Whether it is inquiry based learning, project-based learning (PBL), STEAM, or STEM, there are various ways to make math learning more practical for our students.
In 2018, one of our groups for the Math & Art course at the Teacher's Education program (University of Ottawa) created a math project around rebuilding a neighbourhood. Our peers were provided instructions to build three aspects of a city: buildings/homes, roads, and trees all while using the strand of measurement. Specifically, our peers had to use a ruler to measure the buildings/homes, roads, and trees, recording the measurements of each on a worksheet. While such an approach to learning may not fulfil teacher's and their desire to "reach" objectives, it does something else more meaningful - it reaches the psyche of our students and creates a space for math learning that is hands-on, engaging, and practical.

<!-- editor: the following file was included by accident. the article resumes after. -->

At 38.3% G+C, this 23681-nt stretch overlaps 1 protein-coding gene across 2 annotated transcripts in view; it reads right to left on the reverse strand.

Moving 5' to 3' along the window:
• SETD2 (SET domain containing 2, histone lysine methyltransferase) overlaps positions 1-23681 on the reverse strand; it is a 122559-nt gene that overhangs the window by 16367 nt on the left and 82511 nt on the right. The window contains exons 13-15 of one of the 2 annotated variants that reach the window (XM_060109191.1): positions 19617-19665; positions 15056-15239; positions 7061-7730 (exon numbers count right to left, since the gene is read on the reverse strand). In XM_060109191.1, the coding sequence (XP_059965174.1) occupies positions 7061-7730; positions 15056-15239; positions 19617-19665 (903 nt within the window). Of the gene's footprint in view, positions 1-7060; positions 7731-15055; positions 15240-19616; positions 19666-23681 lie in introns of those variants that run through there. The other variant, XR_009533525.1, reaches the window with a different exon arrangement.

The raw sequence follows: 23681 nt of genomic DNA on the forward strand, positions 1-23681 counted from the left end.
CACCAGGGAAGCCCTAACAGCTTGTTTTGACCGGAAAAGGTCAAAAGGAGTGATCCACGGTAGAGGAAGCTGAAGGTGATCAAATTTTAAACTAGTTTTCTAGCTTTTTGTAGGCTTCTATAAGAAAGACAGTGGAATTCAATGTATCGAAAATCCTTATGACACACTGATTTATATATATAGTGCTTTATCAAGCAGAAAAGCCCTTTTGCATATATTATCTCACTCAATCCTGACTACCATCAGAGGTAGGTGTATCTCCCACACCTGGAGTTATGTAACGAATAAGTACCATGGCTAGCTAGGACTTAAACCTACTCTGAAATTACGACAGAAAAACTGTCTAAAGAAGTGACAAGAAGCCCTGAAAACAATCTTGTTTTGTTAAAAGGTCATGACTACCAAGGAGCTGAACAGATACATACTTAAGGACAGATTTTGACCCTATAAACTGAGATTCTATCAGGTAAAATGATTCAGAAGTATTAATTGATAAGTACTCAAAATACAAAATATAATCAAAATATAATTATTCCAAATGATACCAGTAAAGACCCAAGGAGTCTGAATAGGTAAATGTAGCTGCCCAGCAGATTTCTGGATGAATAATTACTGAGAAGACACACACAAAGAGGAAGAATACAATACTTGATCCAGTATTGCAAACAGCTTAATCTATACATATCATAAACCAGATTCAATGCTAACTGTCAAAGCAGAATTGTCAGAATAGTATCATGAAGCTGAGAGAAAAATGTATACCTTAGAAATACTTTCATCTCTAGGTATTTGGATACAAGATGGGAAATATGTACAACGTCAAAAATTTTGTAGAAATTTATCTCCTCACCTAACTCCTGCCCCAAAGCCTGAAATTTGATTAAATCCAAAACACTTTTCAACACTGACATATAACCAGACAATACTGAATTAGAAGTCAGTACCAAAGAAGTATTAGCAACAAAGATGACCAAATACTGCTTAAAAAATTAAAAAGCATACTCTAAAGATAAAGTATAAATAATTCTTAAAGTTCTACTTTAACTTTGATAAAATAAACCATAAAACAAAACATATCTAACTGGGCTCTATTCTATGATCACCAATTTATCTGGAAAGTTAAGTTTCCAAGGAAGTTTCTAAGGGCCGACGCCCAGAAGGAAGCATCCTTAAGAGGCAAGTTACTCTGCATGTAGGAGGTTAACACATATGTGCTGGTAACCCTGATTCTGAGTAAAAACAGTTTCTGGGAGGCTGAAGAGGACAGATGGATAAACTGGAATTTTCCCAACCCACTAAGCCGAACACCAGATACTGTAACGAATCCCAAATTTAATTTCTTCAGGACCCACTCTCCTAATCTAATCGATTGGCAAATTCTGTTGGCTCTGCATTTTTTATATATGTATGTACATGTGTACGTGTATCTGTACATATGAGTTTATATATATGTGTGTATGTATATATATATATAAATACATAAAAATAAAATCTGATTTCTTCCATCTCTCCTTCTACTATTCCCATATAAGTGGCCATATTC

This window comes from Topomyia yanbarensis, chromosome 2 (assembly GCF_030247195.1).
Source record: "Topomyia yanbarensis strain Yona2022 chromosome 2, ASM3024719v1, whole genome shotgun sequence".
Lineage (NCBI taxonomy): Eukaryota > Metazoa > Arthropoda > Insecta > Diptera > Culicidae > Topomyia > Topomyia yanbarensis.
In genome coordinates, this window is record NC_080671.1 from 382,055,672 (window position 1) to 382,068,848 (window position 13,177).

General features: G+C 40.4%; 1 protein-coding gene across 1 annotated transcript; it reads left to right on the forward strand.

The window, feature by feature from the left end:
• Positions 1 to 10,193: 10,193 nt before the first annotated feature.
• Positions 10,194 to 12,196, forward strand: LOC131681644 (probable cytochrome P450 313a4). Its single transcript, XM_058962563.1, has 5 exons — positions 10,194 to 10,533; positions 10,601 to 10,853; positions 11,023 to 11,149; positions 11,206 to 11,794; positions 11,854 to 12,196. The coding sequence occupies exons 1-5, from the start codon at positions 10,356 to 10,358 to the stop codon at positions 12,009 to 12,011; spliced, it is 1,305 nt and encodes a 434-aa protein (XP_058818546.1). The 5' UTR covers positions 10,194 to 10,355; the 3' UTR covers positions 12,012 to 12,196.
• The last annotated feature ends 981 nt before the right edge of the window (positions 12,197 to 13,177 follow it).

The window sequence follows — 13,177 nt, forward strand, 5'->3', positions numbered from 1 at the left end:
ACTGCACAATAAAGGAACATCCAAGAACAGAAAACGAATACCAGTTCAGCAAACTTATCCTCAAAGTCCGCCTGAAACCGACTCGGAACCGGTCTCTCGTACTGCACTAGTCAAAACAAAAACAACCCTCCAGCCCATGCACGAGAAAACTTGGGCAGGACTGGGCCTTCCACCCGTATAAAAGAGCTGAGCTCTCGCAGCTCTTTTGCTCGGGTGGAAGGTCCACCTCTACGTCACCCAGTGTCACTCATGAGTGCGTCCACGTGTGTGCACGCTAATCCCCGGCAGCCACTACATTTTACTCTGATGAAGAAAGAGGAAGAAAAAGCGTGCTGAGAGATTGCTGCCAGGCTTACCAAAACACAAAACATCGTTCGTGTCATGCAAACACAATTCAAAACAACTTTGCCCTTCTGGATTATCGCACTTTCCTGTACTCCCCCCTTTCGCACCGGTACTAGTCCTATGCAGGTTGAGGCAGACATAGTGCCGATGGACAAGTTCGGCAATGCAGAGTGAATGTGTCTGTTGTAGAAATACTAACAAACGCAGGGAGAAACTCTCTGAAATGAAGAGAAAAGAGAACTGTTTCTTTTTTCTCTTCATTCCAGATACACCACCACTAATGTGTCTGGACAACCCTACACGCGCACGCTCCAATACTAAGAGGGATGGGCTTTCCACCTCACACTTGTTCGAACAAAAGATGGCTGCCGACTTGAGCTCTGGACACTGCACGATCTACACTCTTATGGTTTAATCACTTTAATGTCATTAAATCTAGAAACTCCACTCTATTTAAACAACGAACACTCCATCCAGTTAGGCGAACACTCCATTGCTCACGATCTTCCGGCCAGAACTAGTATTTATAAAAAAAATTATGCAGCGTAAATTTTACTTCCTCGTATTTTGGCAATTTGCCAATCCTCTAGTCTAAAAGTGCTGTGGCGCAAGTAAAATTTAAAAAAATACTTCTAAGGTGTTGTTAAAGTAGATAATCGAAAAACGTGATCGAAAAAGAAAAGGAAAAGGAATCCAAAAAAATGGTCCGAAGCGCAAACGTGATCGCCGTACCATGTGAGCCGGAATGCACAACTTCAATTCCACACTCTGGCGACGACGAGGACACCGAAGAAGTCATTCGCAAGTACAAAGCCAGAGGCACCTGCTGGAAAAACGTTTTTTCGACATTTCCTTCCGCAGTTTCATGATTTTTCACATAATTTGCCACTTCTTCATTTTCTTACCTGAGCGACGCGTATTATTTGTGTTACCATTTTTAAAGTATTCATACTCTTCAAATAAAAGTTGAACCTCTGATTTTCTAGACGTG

As such, these kind of group projects are a wonderful touch as an end-of-the-unit project, where students can collectively work together to apply a math objective without the added pressure of assessing and testing.